This week, the UK is in the grip of “the Beast from the East”: in other words, a weather front from Eastern Europe is bringing very low temperatures and some snow to our islands. There is a funny and rather vulgar English expression to describe cold weather, which is: “It’s cold enough to freeze the balls off a brass monkey”. So people might say “It’s a bit brass monkeys” or even “There’s a brass monkey out there looking for a welder”. It’s not clear where the expression came from – possibly statuettes of “three wise monkeys” sold to tourists in China, but whatever the origin, it’s certainly brass monkey weather at the moment.
Londoners are feeble about snow. A fall of just a few inches can bring the entire city to a standstill. Everything stops working. Trains, buses and tubes are cancelled. Schools, shops and offices close. This is not because the routes are blocked by snow. It’s because Londoners treat snowfall as an unofficial public holiday, and stay at home. At the first sign of even a flurry, they think “Great! A day off!” and pull the duvet up round their ears. People who do want to go to work, can’t, because the schools have closed and they have to take care of their kids. So the parks are full of stressed parents and their children, in a state of snow mania, tobogganing, building snowmen and having snowball fights as if their lives depended on it.
Even workers who do go to their office, arrive several hours late, then spend the day exchanging tales of their heroic journey to work with the couple of colleagues who have also made it to their desks. The country loses millions of pounds in man-hours for every snowy day.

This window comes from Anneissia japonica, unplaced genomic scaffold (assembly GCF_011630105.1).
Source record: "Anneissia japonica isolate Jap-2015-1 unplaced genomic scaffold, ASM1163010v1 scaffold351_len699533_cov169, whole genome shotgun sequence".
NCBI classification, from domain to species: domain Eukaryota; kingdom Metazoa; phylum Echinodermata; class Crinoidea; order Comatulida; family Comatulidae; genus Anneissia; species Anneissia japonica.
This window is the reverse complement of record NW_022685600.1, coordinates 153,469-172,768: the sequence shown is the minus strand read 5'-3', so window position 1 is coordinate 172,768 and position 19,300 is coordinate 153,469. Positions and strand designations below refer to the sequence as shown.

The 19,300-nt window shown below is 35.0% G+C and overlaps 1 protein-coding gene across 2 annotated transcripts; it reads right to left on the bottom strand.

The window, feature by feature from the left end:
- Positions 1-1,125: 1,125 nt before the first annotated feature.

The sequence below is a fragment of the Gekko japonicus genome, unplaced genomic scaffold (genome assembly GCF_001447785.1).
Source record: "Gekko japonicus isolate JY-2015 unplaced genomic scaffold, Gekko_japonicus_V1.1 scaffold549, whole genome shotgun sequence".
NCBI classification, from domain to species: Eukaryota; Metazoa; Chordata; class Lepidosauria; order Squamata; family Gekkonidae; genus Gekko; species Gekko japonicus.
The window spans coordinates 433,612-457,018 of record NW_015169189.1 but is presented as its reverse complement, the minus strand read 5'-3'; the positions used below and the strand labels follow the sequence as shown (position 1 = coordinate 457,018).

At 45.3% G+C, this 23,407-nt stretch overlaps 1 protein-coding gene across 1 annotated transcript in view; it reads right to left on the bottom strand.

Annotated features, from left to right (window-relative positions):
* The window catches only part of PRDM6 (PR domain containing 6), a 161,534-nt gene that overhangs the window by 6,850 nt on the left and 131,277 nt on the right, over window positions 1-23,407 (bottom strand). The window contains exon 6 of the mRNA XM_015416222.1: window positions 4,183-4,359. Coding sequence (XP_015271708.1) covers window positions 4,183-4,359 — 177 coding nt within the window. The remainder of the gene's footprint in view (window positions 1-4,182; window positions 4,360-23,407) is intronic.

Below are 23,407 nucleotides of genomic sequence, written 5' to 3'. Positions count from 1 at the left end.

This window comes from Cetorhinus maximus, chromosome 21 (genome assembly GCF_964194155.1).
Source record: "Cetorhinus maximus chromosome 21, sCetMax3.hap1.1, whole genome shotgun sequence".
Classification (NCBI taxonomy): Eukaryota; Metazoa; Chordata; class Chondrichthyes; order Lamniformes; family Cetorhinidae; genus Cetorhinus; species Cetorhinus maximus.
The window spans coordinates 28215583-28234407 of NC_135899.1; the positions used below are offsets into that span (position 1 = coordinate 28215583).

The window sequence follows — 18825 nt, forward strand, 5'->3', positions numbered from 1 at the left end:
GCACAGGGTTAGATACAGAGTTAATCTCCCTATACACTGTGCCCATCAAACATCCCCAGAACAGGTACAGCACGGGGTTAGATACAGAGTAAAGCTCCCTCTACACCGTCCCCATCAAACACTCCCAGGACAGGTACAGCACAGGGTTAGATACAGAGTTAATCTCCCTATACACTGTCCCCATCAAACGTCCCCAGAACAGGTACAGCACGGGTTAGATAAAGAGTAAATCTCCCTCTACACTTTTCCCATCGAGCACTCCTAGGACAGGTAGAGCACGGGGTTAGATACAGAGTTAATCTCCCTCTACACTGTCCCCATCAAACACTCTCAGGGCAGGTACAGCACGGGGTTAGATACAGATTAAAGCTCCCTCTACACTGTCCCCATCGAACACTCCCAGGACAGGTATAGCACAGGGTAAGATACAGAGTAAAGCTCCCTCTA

It’s not as if it doesn’t snow every winter at some point. London is, after all the capital of a northern European nation. In Moscow, Prague, even Paris, people don’t take a day off whenever the snow clouds gather. They just put on some sensible clothing and go to work. When I was a child in Yorkshire and it snowed, we just got extra scarfs and wellingtons and walked to school. So did the teachers, and even the caretaker who had to shovel the coke into the boiler to heat the building. We never had a day off because of snow. Londoners are wimps.
Anyway, if it snows next week, I plan to put on a thermal vest, thermal leggings, extra woolly jumper, two scarves, a hat and … build a snowman in my garden! It’s not that I’m a wimp, it’s just that the buses and trains won’t be running and the university will close and students and staff will all stay at home. What else can I do? Oh yes, I know – I’ll stay away from brass monkeys.
brass – le laiton
welder – le soudeur
standstill – å l’arret
day off – jour de congé
flurry – bourrasque de neige
tobogganing – faisant de la luge
man-hours – heures (de travail)
wellingtons – bottes de caoutchouc
caretaker – le gardien
wimps – des mauviettes
thermal vest – gilet thermique
thermal leggings – leggings thermiques
woolly jumper – pull en laine